The future of PR: a look forward at Public Relations in the UK
 

The future of PR: a look forward at Public Relations in the UK

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This paper outlines how technology transforms the present and future state of public relations in the United Kingdom. New applications of technology in the PR realm streamline every aspect of a PR ...

This paper outlines how technology transforms the present and future state of public relations in the United Kingdom. New applications of technology in the PR realm streamline every aspect of a PR professional's job.

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The future of PR: a look forward at Public Relations in the UK The future of PR: a look forward at Public Relations in the UK Document Transcript

  • Vocus White Paper The Future of PR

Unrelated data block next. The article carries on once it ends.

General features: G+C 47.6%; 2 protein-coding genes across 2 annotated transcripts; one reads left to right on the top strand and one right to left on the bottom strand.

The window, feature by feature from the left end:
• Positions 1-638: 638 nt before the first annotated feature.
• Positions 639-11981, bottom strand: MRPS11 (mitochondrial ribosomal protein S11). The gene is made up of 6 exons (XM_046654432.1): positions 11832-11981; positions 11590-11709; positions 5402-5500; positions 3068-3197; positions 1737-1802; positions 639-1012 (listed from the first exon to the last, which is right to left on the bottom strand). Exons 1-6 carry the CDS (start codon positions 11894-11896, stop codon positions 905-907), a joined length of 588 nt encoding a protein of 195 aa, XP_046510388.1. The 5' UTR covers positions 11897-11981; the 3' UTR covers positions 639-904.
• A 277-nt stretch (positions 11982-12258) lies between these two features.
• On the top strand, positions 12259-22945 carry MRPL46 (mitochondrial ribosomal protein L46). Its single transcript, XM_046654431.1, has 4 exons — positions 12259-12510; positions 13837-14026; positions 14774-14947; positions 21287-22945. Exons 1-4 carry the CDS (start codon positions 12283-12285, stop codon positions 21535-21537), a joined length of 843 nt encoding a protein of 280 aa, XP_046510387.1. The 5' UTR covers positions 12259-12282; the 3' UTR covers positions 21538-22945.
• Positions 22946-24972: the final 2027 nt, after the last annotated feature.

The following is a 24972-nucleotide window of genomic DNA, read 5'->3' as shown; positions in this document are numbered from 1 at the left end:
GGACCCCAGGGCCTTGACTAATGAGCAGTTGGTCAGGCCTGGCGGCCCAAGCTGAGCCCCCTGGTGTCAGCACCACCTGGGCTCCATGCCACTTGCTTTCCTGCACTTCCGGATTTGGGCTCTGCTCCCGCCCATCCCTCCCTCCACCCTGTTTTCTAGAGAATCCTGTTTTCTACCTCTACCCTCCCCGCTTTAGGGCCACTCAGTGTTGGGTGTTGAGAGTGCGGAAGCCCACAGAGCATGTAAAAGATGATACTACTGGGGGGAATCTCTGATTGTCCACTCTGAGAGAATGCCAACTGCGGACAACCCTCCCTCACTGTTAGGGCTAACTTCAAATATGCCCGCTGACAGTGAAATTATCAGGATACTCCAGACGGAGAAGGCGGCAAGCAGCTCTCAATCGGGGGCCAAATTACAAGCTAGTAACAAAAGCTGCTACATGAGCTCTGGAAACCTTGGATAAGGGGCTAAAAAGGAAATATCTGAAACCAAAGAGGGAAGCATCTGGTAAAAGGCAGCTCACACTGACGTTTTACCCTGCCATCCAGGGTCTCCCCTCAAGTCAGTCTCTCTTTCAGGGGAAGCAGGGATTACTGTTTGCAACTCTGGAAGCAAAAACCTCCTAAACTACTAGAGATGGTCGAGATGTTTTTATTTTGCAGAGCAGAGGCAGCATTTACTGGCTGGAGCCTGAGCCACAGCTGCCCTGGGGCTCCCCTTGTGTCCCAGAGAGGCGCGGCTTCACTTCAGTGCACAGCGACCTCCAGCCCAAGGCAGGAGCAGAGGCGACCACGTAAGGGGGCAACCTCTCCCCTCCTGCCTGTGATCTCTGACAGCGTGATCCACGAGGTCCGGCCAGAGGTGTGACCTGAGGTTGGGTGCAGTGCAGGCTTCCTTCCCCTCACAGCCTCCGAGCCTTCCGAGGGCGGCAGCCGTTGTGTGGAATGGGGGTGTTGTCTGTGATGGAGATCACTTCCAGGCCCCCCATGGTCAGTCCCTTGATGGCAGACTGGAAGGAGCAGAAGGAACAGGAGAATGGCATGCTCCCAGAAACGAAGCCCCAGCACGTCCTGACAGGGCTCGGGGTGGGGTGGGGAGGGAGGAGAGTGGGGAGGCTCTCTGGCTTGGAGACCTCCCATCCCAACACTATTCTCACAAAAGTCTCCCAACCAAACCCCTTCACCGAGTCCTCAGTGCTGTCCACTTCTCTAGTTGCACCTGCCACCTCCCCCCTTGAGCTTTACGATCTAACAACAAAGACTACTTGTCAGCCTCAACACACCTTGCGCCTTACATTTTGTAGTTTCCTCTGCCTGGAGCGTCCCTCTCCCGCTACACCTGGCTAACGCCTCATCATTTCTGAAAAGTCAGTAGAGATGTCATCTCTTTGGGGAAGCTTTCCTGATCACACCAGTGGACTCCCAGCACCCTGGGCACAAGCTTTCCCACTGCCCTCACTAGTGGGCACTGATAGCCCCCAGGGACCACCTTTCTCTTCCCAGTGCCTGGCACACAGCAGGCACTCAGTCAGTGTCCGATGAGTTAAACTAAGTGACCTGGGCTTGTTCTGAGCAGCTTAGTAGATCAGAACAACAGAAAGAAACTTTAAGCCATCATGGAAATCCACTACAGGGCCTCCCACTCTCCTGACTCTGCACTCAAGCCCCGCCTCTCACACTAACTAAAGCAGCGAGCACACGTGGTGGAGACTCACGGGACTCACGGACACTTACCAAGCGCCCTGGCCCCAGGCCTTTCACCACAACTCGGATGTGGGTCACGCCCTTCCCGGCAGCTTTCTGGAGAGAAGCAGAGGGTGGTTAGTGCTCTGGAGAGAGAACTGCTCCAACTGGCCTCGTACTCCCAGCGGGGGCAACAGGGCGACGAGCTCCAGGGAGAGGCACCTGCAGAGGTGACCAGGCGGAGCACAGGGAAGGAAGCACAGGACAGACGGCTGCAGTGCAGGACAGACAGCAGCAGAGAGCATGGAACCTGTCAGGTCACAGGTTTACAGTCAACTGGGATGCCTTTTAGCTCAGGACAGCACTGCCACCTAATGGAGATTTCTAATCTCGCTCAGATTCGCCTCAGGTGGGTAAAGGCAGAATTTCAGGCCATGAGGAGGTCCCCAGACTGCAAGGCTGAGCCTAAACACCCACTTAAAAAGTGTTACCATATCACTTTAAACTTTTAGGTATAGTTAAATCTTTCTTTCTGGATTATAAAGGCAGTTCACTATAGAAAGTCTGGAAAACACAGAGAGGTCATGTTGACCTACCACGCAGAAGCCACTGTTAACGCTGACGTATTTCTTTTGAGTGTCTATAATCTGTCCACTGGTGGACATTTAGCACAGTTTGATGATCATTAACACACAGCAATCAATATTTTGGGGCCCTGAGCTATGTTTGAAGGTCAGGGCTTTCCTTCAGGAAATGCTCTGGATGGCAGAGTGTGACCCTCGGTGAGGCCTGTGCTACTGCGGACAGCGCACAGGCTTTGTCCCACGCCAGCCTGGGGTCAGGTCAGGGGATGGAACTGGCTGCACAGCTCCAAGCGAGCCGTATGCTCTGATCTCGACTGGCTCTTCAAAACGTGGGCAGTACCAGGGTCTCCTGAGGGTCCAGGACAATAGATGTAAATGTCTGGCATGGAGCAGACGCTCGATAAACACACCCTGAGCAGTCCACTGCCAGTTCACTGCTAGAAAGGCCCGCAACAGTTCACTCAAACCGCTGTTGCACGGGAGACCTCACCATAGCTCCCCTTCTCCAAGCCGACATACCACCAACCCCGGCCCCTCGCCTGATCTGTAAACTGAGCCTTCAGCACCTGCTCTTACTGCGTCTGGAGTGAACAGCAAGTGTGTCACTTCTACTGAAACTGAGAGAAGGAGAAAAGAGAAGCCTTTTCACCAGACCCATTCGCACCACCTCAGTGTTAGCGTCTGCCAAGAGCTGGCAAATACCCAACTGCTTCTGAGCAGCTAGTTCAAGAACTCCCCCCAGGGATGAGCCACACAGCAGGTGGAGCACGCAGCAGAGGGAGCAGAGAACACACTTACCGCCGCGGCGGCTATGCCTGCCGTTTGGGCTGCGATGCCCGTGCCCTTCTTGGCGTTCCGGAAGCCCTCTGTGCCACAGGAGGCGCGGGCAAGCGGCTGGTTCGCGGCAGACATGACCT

• Vocus White Paper 1 The Future of PR The Future of PR It’s 9 a.m. Monday and you’ve just poured your morning cup of coffee. As you read your email, your Head of Sales drops by. The competition has just launched a new product. Can you come up with a new PR strategy to combat their launch? As you begin thinking through this urgent request, your CEO calls. He leaves tomorrow to speak at a major industry trade show. Can you prepare talking points by the end of the day? Taking the first sip of your now lukewarm coffee, you receive an email from your CFO. Can you prepare a report for this week’s board meeting justifying the company’s PR spend? Similar scenarios are all too common in PR today. PR professionals must juggle an increasing number of demands within their organisations, while being asked to do it all more cost effectively. For decades, the day-to-day practice of public relations stayed relatively the same. PR teams built media relationships by phone or in-person, mailed or faxed news releases, and relied on paper clipping services. Measurement was a matter of going back to the clip book or files to tally coverage. Beginning in the ‘90s, however, that all began to change. The emergence and popular use of the Internet gave PR pro- fessionals a whole new way to communicate. With e-mail and Web sites, they could distribute information to contacts immediately. Yet that was just the start of a dramatic evolution of PR in the technology age – an evolution that just keeps building momentum. Technology Transforms the Present and Future of PR Today, most PR professionals have embraced new technology to enhance the PR process. However, many only scratch the surface in the ways they use technology, relying mainly on email, Web sites and various software applications. Yet power- ful new technology exists that promises to transform the present and future of PR. In fact, new applications of technology in the PR realm streamline every aspect of a PR professional’s job, from list building to news distribution and monitoring to measuring results. As once-manual tasks are automated, those who embrace these new innovations discover nothing less than dramatic time savings, more communication among internal teams and with their outside agencies, enhanced media relations, and a higher quality and quantity of coverage. So what is the future of PR? A key component of PR in the new age is a centralised system for managing all activities, con- tacts and communications. With companies expanding globally, the need for centralised PR management has become es- sential. With relevant information in a single location and accessible by everyone, teams can eliminate the time once spent calling and emailing each other to learn the status of a project or pitch. They no longer sort through filing cabinets and rolodexes searching for a clip or contact. Plus, they can measure and report on their efforts and campaigns. Ultimately, this provides essential information to shape and continuously improve results, and frees PR professionals to focus on more strategic activities that will have a greater impact on the organisation. The following are some of the key capabilities that professionals need to move into the future of PR, and how some organi- sations are leveraging them to bring about dramatic changes in the way they do their jobs. Media List Building The future of PR starts with a whole new approach to media lists – one of the most essential parts of PR. Traditionally, PR professionals have built media lists manually from hardcopy books or CDs that might already be out of date when they arrive. Often, if not with every release, they had to call media outlets to ensure they still had the right contacts on record. The ability to create targeted lists quickly is essential at Cancer Research UK, the world’s largest independent organisation devoted to cancer research. The nonprofit competes with approximately 800 other cancer-related organisations in the UK for public funds and loyalty. In this competitive environment, Cancer Research UK considers press coverage a vital part of its efforts to expand awareness and attract contributions. At the same time, as a charitable organisation, the PR team at Cancer Research UK feels added pressure to maximise coverage while keeping costs down. Previously, each team member used different methods of keeping media lists and maintained unique versions of lists. Of- ten, it was a matter of cutting and pasting lists from Excel spreadsheets into the company email program for distribution. To simplify media list building and a number of other key PR activities, Cancer Research UK brought in online software for public relations. Now, the organisation creates highly targeted, up-to-date lists in minutes with its PR software. With 12 unique lists, team members target various sectors, such as national publications, broadcast outlets, science press and clini- cal health service channels. Maintenance is just as simple, with the ability to add, remove and search for names quickly. “It takes a fraction of the time it did before to build lists,” said Peter Flynn, Head of Press. “And now we know that everyone is using the same version of each list.”